Similarly, the Church experienced a decline in power as many believed God was the cause of the plague punishing sinners. Yet when prominent figures of the Church died suddenly from the plague, the Church was unable to explain the plague’s wrath. Peasants saw the Church’s inability to clarify God’s intensions as a weakness thereby deteriorating the Church’s authority. Moreover, the Church encountered difficult internal problems most notably being a shortage in priests. Laymen whose wives died or did not have a wife easily became priests much to the dismay of the traditional customs of the Church. The illegitimacy of priesthood during the Black Death greatly hindered the Church’s ability to continue its powerful reign over society. Those who usually turned to the Church for answers and reassurance found themselves lost amongst the dead and the dying. With the pungent aroma of death constantly in the air and the plague around every corner, Europeans underwent a collapse of traditional moral values and ethics.
Italian author Giovanni Boccaccio described in 1350 the breakdown of the traditional social structure of European society in The Decameron. Amid all the failed explanations and attempts to contain the Black Death, Europeans abandoned all morality and ethical conduct expected of civilized citizens. Self-preservation was the only goal. Sons abandoned their sick mothers, brothers deserted one another, and husbands were forsaken by their wives. Even mothers would neglect their children as if they were not theirs in an attempt to avoid the plague. It was a free-for-all. Funerals, which had been a common ceremony observed by all, were nonexistent as death was all too familiar to the daily lives of every European. The streets were littered with the dead to the extent that officials had to be assigned to collect corpses every day. A once thriving continent of prosperity and progress, Europe became a graveyard filled with dead people and dying morality.
Nevertheless, life must go on. Those fortunate enough to escape the grim grasp of the Black Death found themselves in a continent permeating with revolts. The population decline created a chain reaction that set off a series of peasant revolts that lasted well into the seventeenth century. Tensions grew as landlords attempted to restrict laborers’ wage increases and kings began to establish new war taxes on the peasant population. Setting the example for later peasant revolts, the French Jacquerie revolt named after Jacques Bonnehomme, began instinctively as a result of the French government’s new taxes on the peasantry. As seen in the images on page 298 of Civilization in the West, the peasants, not constrained by the chivalric code of the upper class, committed horrendous attacks against the nobility; however, in the end, the revolt was easily suppressed by organized, professional armies of the aristocracy. Likewise, the English peasant revolts known as the Great Rebellion, fought against the nobilities’ attempt to return to pre-plague European society. Similar to the rural revolts of laborers in the fields, urban workers rioted against powerful guilds in order to weaken their control on manufacturing and production. Unprecedented, peasants all over Europe stood up for their desire to live a better life with decent wages and respect in society. According to Kishlansky on page 299, “[peasant revolts] did reflect the peasants’ new belief that they could change their lives for the better through united action.” Although peasants still were not able to climb the social class ladder, they did discover the ability to bring about social change through unity.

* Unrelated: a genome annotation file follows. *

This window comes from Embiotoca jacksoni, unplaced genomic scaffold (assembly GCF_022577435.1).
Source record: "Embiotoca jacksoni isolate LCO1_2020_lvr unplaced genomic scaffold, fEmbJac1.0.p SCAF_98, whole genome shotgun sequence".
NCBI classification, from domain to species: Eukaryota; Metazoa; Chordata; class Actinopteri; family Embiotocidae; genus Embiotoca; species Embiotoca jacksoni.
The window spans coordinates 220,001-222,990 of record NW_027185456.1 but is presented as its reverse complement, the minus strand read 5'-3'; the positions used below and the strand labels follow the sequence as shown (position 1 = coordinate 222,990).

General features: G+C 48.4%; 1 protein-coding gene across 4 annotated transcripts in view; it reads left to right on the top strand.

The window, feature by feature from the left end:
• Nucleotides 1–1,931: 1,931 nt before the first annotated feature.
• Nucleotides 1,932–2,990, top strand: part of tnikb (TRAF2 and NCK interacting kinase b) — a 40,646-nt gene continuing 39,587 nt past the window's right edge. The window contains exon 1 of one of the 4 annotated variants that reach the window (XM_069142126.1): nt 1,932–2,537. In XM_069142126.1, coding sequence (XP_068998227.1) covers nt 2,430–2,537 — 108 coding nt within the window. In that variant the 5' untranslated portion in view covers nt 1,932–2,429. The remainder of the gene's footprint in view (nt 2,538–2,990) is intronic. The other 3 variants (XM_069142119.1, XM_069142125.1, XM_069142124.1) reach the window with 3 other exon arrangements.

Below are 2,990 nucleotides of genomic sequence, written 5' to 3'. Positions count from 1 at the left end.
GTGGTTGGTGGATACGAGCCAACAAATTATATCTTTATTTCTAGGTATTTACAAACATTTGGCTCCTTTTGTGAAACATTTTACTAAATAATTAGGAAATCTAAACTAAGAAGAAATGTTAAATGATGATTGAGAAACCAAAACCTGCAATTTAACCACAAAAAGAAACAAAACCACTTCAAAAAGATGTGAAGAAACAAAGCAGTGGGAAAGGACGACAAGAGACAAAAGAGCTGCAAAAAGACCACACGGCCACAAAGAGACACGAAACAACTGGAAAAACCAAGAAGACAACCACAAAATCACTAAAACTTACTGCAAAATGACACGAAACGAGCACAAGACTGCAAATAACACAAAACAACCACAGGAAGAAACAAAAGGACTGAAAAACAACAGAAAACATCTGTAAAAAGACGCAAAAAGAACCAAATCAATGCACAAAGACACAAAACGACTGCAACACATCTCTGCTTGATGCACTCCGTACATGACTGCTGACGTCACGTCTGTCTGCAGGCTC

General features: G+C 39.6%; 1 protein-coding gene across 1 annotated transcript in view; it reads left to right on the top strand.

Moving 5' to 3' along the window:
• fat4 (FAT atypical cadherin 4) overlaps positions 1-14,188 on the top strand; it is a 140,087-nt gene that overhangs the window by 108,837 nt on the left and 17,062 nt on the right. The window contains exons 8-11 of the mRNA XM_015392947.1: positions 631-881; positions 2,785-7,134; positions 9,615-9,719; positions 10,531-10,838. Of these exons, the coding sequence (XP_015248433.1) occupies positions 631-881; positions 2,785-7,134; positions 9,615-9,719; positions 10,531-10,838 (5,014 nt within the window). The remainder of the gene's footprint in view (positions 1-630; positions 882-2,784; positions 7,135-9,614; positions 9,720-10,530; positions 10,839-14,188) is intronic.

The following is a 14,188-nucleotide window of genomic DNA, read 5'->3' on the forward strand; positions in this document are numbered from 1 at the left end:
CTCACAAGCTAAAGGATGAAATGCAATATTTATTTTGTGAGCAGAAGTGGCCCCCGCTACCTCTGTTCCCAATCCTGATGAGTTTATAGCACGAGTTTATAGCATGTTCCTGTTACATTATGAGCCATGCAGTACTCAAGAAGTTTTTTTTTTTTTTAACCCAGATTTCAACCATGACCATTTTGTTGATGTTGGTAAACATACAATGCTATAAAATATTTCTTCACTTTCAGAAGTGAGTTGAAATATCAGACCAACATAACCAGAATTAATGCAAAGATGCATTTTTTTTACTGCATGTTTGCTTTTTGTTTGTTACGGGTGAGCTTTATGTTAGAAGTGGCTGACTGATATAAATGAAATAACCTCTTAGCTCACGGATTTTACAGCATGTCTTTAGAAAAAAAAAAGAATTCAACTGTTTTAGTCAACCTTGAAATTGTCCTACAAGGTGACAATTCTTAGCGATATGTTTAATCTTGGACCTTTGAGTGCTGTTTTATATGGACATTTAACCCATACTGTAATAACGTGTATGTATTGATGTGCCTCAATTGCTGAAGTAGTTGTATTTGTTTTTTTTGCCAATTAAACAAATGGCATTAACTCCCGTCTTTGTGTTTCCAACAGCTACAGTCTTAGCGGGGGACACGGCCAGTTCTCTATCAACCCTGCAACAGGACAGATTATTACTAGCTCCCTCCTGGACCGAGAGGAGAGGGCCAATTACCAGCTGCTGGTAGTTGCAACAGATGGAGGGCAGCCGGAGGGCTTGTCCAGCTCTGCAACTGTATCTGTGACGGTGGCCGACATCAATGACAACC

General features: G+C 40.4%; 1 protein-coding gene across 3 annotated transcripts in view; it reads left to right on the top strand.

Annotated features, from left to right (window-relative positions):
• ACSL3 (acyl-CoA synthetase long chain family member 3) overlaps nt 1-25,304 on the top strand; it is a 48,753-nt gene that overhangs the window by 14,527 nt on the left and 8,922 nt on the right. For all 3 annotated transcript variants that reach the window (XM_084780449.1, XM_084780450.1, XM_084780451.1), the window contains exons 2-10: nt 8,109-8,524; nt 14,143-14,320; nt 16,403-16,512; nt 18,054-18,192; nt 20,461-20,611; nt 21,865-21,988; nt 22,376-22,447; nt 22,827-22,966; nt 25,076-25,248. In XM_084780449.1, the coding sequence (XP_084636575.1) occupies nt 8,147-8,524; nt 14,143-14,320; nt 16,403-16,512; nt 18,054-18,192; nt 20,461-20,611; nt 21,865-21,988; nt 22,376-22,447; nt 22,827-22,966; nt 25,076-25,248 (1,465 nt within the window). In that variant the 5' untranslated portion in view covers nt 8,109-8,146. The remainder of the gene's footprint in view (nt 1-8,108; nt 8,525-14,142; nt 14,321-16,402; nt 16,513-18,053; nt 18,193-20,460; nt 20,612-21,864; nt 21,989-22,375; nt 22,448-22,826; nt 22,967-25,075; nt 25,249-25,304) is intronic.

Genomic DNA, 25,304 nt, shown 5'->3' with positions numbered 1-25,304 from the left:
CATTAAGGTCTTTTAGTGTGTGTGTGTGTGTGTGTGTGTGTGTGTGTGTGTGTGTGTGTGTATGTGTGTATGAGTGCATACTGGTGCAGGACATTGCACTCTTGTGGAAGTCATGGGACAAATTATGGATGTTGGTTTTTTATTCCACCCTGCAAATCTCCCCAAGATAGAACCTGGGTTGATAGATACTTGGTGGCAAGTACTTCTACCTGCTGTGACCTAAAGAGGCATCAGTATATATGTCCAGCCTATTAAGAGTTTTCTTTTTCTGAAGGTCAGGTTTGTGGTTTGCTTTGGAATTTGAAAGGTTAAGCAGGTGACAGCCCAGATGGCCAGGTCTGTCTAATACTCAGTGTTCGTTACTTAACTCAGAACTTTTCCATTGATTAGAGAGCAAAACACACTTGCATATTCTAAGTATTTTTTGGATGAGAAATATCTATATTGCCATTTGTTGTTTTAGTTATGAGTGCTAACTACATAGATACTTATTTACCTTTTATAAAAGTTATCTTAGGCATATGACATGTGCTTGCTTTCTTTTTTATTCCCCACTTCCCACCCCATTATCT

Drastically altering the economic, cultural, and social structures of European society, the Black Death most notably affected the lives of the peasants. While many reacted in extremely different manners, the peasantry was effective in making their plight as the lower class of poverty and despair not only recognized by the nobility but they also showed the nobility what they were capably of when unified. Using the labor shortages to their advantage, the peasants forced landlords to pay higher wages. When opposed by the king and the nobility, the peasants disobeyed the king’s laws and revolted against the nobility. Clearly, the peasants, while unsuccessful in raising their social status or dramatically improving their conditions, were taking a positive step forward toward initiating a better way of life. In fact, as a result of the Black Death some significant improvements were established. For example, specialized institutions categorized illnesses and separated them into different facilities to be cared for by physicians concentrating in that area. People with symptoms of the plague were isolated with other victims in penthouses to help prevent the spread of the disease. In addition, many towns began to restrict the activities of the urban poor by establishing public assistance to improve the poverty crisis. Ultimately, while the Black Death was one of the darkest eras of human history completely wiping out half of Europe’s population, Europe still survived. There was life after Death.